Welcome to No 35 of co-update, our monthly e-newsletter on conscientious objection and military recruitment.
We start this newsletter with some good news - another legal victory for conscientious objectors in Turkey. However, this good news is also bad news, as it shows the huge gap between how it should be in Turkey - legally - and the practice "on the ground". Even with the backing of international institutions and international courts, the real battle about the right to conscientious objection is about the practice, and how this right is being implemented.
Turkish conscientious objectors won another victory at the European Court of Human Rights. On 8 January 2008, the Strasbourg court awarded Sanar Yurdatapan, spokesperson for the Initiative Freedom of Thought, €2,000 in damages and €1,500 in legal fees. Yurdatapan had been sentenced to two months imprisonment for a statement in support of conscientious objector Osman Murat Ülke.
The case goes back to 1999. On 23 July 1999 Sanar Yurdatapan distributed a leaflet entitled “Freedom of Thought - No. 38” in front of the Istanbul State Security Court Building.
India's chief of the army Kapoor hinted on 14 January 2008 on the possibilty of conscription to solve the shortage of officers in the Indian army. He said: "If things don't improve, the government may have to take a view on it." However, he also said that "we have not come to that stage yet".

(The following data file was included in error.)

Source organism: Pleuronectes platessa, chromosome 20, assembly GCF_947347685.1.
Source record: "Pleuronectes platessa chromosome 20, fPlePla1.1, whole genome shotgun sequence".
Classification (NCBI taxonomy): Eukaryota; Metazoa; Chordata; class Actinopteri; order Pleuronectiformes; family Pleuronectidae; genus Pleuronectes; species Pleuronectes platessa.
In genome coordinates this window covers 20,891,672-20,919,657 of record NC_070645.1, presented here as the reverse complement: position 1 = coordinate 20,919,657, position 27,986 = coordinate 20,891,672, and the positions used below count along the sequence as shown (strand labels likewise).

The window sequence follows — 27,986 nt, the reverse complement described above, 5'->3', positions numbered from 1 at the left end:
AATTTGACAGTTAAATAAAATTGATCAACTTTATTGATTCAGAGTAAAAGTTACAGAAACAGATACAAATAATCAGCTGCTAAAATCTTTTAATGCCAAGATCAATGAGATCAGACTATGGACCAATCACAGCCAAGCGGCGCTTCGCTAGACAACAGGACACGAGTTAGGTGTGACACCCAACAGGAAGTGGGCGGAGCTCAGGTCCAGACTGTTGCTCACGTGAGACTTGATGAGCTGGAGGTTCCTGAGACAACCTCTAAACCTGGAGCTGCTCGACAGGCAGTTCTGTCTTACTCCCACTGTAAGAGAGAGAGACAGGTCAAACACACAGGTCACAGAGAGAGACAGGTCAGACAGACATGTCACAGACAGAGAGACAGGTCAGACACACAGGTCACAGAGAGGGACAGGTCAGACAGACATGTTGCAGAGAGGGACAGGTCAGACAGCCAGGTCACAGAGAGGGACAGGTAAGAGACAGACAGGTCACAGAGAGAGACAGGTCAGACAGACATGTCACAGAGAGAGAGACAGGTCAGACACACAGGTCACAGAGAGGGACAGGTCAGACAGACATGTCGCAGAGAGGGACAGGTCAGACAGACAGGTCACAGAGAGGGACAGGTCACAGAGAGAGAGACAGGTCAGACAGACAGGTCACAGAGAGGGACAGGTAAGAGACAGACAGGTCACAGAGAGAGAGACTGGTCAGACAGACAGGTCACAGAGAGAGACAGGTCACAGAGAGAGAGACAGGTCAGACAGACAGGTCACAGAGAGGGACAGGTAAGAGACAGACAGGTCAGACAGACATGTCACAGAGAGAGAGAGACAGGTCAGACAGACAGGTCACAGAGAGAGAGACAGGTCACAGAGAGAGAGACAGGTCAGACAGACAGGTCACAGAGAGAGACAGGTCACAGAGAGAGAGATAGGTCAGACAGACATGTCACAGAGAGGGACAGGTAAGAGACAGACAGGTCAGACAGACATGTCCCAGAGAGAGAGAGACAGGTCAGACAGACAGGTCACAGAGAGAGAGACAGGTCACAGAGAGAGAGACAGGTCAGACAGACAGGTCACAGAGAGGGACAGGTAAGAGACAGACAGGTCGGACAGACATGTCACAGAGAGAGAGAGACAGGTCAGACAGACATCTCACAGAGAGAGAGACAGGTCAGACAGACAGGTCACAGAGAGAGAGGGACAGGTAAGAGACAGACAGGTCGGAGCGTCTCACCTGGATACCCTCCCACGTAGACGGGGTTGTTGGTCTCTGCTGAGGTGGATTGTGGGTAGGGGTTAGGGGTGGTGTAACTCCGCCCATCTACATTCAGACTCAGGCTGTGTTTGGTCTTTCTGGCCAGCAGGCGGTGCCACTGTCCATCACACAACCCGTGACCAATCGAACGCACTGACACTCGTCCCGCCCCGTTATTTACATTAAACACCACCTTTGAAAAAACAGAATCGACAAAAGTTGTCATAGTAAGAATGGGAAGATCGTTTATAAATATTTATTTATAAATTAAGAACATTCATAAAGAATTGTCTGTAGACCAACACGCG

According to official figures, the Indian army is facing a shortage of 11,238 officers, against a sanctioned strength of 46,615 officers - a staggering 25% shortfall. And it's not the army alone that is confronted with a dearth of officer corps.
Military recruitment is not always used for entirely military purposes. Frequently, authorities use military recruitment as a tool to silence opposition activists, as recently happened in Belarus.
Dzmitry Zhaleznichenka, a member of the Belarusian Popular Front, was expelled from the university on January 22, thus becoming eligible for active military service. He was called up for military service when he still was a student and he was shown the expulsion order by the university's representative only at the military recruitment office.
According to a report by Forum-18 News agency, Azerbaijan is still not implementing its commitment to the Council of Europe to legislate for conscientious objection. Samir Huseynov, a 22-years old Jehovah's Witness, is still imprisoned for his conscientious objection to military service.
Huseynov's prosecution and the failure to introduce alternative non-military service violate Azerbaijan's specific commitment to the Council of Europe.